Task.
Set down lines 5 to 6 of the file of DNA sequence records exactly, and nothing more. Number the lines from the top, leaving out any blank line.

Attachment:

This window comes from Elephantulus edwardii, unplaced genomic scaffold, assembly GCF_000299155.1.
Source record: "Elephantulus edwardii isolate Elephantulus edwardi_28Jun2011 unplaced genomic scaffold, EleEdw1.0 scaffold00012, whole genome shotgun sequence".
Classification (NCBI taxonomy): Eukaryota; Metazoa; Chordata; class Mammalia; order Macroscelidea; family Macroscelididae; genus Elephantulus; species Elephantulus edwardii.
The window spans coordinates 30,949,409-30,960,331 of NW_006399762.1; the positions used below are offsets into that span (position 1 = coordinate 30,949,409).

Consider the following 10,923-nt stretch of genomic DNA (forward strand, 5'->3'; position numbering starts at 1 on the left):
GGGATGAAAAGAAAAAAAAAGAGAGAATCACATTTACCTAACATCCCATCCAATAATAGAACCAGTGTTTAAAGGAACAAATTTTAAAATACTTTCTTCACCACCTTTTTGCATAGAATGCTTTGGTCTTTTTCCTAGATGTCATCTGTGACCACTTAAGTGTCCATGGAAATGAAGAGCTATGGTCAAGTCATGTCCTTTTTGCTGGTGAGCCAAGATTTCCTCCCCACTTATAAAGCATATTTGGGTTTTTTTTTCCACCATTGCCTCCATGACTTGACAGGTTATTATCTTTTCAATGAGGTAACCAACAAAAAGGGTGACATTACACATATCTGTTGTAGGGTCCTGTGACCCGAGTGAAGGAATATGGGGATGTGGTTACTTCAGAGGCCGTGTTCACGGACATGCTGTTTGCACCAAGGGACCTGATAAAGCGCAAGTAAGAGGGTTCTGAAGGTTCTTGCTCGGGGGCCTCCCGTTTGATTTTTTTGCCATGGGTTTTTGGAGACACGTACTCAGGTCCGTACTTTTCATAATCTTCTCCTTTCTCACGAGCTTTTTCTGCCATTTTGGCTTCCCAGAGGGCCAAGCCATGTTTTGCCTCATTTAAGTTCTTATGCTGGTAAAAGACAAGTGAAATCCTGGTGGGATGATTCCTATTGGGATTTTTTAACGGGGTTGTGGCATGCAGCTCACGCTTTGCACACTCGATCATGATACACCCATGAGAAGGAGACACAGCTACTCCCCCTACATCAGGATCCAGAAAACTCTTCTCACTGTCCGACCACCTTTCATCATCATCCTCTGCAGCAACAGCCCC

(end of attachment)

Consider the following 10,923-nt stretch of genomic DNA (forward strand, 5'->3'; position numbering starts at 1 on the left):
GGGATGAAAAGAAAAAAAAAGAGAGAATCACATTTACCTAACATCCCATCCAATAATAGAACCAGTGTTTAAAGGAACAAATTTTAAAATACTTTCTTCACCACCTTTTTGCATAGAATGCTTTGGTCTTTTTCCTAGATGTCATCTGTGACCACTTAAGTGTCCATGGAAATGAAGAGCTATGGTCAAGTCATGTCCTTTTTGCTGGTGAGCCAAGATTTCCTCCCCACTTATAAAGCATATTTGGGTTTTTTTTTCCACCATTGCCTCCATGACTTGACAGGTTATTATCTTTTCAATGAGGTAACCAACAAAAAGGGTGACATTACACATATCTGTTGTAGGGTCCTGTGACCCGAGTGAAGGAATATGGGGATGTGGTTACTTCAGAGGCCGTGTTCACGGACATGCTGTTTGCACCAAGGGACCTGATAAAGCGCAAGTAAGAGGGTTCTGAAGGTTCTTGCTCGGGGGCCTCCCGTTTGATTTTTTTGCCATGGGTTTTTGGAGACACGTACTCAGGTCCGTACTTTTCATAATCTTCTCCTTTCTCACGAGCTTTTTCTGCCATTTTGGCTTCCCAGAGGGCCAAGCCATGTTTTGCCTCATTTAAGTTCTTATGCTGGTAAAAGACAAGTGAAATCCTGGTGGGATGATTCCTATTGGGATTTTTTAACGGGGTTGTGGCATGCAGCTCACGCTTTGCACACTCGATCATGATACACCCATGAGAAGGAGACACAGCTACTCCCCCTACATCAGGATCCAGAAAACTCTTCTCACTGTCCGACCACCTTTCATCATCATCCTCTGCAGCAACAGCCCC